Friday
July 25
2014

Scott Anderson

June’s Most Popular, Most Shared Posts: Failure and success in microfinance products, wireless currency and bold ideas in global health lead the list

If you’re a regular reader of business and/or tech publications or blogs, it sometimes feels like the subject of failure could have its own section. Picture it: Right alongside the stock ticker (or for the old paper publication) right next to contents, would be the daily, weekly or monthly FAIL story.

Yes, failure is popular, for two reasons. One, we like to know that other people are just like us, i.e. flawed. They fail at stuff, just like we fail at stuff. Two, we like to read about people who have failed, only to go on to succeed. It’s the story of life, right? There are innumerable quotes on failure, and several false ones floating around the Internet. But here’s my favorite, and I think it’s legit:

“Success is not final, failure is not fatal: it is the courage to continue that counts.” – Winston Churchill

So it takes courage to carry on after you’ve failed. It arguably takes more courage to talk about how you failed, and how you’re carrying on. Which is what Graham Wright of MicroSave did last month, and is probably why his Who Is the ’User’ In ’User-Centred Design’?: When it comes to financial products, don’t discount the role of intermediaries, was NextBillion’s most-read blog post for June.

“In 2000, we had completed two years of what we thought was outstanding work to understand the needs, perspectives and aspirations of the end customers for banks and microfinance institutions. It was time for MicroSave-Africa’s first mid-term review, led by industry gurus Elisabeth Rhyne and Marguerite Robinson … and they gave us a wake-up call,” he writes.

While review praised MicroSave-Africa’s efforts in assessing clients, it pointedly described where they had fallen short.

“MicroSave-Africa has not done as well on the supply side, in part because it has underestimated the complexity and scope of the work needed to introduce new products successfully inside MFIs,” Graham writes in quoting the review.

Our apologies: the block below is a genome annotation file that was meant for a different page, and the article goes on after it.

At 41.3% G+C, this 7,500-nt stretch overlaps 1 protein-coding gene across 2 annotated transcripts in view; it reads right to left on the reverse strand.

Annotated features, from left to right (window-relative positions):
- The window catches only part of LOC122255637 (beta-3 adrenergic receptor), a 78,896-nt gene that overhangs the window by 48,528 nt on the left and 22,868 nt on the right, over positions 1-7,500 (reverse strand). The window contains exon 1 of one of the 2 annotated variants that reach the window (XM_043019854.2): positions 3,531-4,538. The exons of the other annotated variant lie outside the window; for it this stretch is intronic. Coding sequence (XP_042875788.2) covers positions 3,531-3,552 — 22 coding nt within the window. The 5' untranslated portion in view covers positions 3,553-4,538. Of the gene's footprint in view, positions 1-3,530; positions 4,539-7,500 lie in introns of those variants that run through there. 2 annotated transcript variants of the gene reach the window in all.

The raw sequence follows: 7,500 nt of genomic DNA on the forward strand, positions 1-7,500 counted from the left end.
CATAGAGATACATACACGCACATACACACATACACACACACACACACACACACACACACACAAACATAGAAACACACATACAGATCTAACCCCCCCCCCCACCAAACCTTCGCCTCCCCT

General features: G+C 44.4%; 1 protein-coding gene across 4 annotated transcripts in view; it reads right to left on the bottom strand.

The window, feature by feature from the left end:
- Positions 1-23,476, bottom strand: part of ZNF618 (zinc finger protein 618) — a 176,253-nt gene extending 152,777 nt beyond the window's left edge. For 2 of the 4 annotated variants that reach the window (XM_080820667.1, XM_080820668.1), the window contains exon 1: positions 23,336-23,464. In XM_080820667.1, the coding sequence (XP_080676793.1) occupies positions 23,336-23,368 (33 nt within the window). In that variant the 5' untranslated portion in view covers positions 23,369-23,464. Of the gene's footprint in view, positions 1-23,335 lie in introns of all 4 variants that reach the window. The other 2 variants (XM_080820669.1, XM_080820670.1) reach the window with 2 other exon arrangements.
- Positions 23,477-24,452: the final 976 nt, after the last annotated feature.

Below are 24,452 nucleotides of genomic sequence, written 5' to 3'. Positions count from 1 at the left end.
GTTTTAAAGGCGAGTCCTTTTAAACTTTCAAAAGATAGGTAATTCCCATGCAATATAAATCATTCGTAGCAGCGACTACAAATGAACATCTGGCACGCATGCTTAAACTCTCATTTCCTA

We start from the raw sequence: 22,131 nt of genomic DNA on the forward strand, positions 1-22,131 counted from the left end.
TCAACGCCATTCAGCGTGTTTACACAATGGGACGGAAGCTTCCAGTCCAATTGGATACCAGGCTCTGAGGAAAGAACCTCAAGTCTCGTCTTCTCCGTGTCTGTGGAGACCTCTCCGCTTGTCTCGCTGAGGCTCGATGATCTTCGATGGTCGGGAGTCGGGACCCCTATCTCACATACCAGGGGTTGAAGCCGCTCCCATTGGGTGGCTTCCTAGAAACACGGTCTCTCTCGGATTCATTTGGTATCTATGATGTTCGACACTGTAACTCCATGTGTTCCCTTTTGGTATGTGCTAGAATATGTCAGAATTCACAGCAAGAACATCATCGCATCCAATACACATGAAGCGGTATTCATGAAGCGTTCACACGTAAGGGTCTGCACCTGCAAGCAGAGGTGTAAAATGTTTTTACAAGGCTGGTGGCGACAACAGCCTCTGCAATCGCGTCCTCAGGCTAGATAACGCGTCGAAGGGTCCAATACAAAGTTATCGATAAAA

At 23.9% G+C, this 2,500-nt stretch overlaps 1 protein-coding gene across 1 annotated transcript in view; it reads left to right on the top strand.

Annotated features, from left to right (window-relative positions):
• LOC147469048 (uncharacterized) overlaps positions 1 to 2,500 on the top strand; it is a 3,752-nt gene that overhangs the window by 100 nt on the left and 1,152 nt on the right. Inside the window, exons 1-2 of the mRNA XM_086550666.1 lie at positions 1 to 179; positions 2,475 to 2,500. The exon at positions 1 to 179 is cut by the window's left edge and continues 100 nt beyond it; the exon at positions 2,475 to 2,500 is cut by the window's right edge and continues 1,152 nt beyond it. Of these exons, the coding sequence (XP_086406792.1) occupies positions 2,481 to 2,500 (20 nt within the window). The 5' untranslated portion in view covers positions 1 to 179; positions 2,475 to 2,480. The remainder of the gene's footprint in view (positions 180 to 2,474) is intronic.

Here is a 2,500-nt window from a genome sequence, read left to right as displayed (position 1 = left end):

Graham notes this experience informed MicroSave’s future tools and techniques it now uses to help other financial institutions. For him, it’s an enduring lesson on understanding both ends of the transaction:

“The users in “user centred design” are necessarily both the customers and institution that serves them … and not as one fresh-faced consultant announced to colleagues of mine, ‘the donor who pays my bills’!”

Here are the other most-viewed posts from June on NextBillion

Wireless Currency, Endless Possibility: Seven promising mobile money projects to emerge from BRAC’s challenge By Tasmia Rahman and Paroma Afsara Husain

Bold Ideas for Big Shifts in Global Health: The Bill & Melinda Gates Foundation awards its Grand Challenges Explorations grants By Steven Buchsbaum

What Makes Toniic Tick?: Part one of an interview with Stephanie Cohn Rupp, CEO of the impact investor network By James Militzer

Beyond the Aid Debate: Getting smarter about how markets and charity work together is job one for those working in development By Blair Miller

Most Shared on Social Media

The Impact of Inclusion: CGAP report looks at recent evidence of how financial inclusion can help the poor By James Militzer

Trouble Brewing in Microfinance?: Peru and Mexico’s microcredit sectors appear to be in danger of collapsing – and the market-driven model is to blame By Milford Bateman

Bold Ideas for Big Shifts in Global Health: The Bill & Melinda Gates Foundation awards its Grand Challenges Explorations grants By Steven Buchsbaum

Editor’s Pick

Admittedly, I’m skeptical about Bitcoin and its would-be power to transform development and financial inclusion as we know it. So are Paul Breloff and Nathan Krishnamurthy of Accion Venture Lab. However, being immersed in the space, Breloff and Krishnamurthy also can see the forest for the trees. They point out a number of ways cryptocurrency could have a meaningful impact, especially if entrepreneurs work to build fail-safe ways of reducing the risks to the poor and removing other fiscal and technical barriers. Check out their fascinating analysis: Bitcoin and the Bottom of the Pyramid: How cryptocurrency can make good on its promise of financial inclusion.

Congratulations to our winners and to all of our contributors from June. All of their posts can be found here.

Categories
Health Care
Tags
Base of the Pyramid, global health, microfinance, microsavings